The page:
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Politics & Government

Utah Lawmakers OK A Proposal To Crack Down On No-Bid Government Contracts

Photo of two forklifts in a large warehouse full of cardboard boxes.
Sonja Hutson
/
KUER
State law allows for no-bid contracts whenever there is a declared emergency. Utah has been in a state of emergency related to the pandemic since early March, but voluntarily stopped using no-bid contracts in early May.

Utah lawmakers have been criticizing pandemic-related no-bid contracts for almost as long as the pandemic has been going on.

Now, the Legislature is considering a bill that would require information about each no-bid emergency contract to be published online within 2 weeks. The bill requires that each contract not last longer than 30 days, or 60 days if it's in response to a natural disaster. It passed a House committee unanimously Thursday.

The state issued several no-bid contracts during the spring to respond to COVID-19, and legislators on both sides of the aisle have complained that it’s been difficult to get information about those contracts and the state isn’t getting a good deal.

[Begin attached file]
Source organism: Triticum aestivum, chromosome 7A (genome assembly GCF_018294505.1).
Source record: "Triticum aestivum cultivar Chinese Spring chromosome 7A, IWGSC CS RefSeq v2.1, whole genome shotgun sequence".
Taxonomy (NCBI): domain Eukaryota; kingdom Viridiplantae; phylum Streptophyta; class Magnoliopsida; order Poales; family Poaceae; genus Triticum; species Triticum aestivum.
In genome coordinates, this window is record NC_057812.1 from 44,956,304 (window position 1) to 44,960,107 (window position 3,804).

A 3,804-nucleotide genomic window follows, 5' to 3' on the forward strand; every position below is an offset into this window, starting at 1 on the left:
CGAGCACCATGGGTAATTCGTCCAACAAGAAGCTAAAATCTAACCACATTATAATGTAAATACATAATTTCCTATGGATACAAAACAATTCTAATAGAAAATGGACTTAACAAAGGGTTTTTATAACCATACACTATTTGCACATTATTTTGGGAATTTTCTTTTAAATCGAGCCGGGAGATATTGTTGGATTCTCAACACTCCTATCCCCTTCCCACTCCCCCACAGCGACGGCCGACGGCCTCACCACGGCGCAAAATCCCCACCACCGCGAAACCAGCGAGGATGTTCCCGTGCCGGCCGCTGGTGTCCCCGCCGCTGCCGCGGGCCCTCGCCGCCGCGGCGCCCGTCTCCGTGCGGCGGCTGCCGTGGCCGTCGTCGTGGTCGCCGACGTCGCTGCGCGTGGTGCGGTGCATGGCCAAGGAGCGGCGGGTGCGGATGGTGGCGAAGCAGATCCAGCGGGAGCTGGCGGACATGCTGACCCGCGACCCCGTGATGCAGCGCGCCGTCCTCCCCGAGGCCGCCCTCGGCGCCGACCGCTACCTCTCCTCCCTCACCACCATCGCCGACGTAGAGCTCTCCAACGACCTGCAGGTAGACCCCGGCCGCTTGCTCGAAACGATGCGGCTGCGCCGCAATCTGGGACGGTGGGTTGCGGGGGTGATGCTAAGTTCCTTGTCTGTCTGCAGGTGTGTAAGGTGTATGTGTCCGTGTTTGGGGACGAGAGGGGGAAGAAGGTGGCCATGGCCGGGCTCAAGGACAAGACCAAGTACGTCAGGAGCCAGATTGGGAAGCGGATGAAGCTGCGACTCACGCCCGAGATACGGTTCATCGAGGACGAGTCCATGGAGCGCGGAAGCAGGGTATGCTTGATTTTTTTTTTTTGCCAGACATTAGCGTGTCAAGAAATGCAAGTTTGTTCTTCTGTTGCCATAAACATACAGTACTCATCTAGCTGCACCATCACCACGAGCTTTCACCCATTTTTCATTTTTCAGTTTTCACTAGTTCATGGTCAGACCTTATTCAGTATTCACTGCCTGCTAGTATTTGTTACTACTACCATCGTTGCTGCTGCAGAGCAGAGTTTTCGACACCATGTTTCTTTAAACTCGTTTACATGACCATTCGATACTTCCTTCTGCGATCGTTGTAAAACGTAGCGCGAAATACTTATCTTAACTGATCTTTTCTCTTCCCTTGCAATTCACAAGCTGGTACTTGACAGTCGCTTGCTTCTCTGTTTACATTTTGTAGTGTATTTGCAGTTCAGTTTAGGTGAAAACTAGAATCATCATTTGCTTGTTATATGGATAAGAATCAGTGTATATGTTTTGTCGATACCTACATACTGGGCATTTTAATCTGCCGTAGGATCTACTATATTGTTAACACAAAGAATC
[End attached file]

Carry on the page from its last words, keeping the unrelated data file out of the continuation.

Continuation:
“We're trying to put some caps in place on no-bid contracts, because ultimately the people of this state and our agencies are better served by the competitive bid process,” said the bill’s sponsor, Rep. Candice Pierucci, R-Herriman.

Currently, state law allows for no-bid contracts whenever there is a declared emergency. Utah has been in a state of emergency related to the pandemic since early March, but voluntarily stopped using no-bid contracts in early May. Since that time, the state has used a regular bidding process.

The state also made all the no-bid contracts available to download online on May 12, about two months after the pandemic started.

Chris Hughes, the state’s Director of Purchasing, said the time limit on no-bid contracts would work well, even with long-lasting emergencies like a pandemic.

“The 30 days and 60 days would give us enough time to be able to assess the emergency purchases and determine whether or not a contract would need to be put into place,” Hughes said.

The bill still needs approval from the full House and the Senate.

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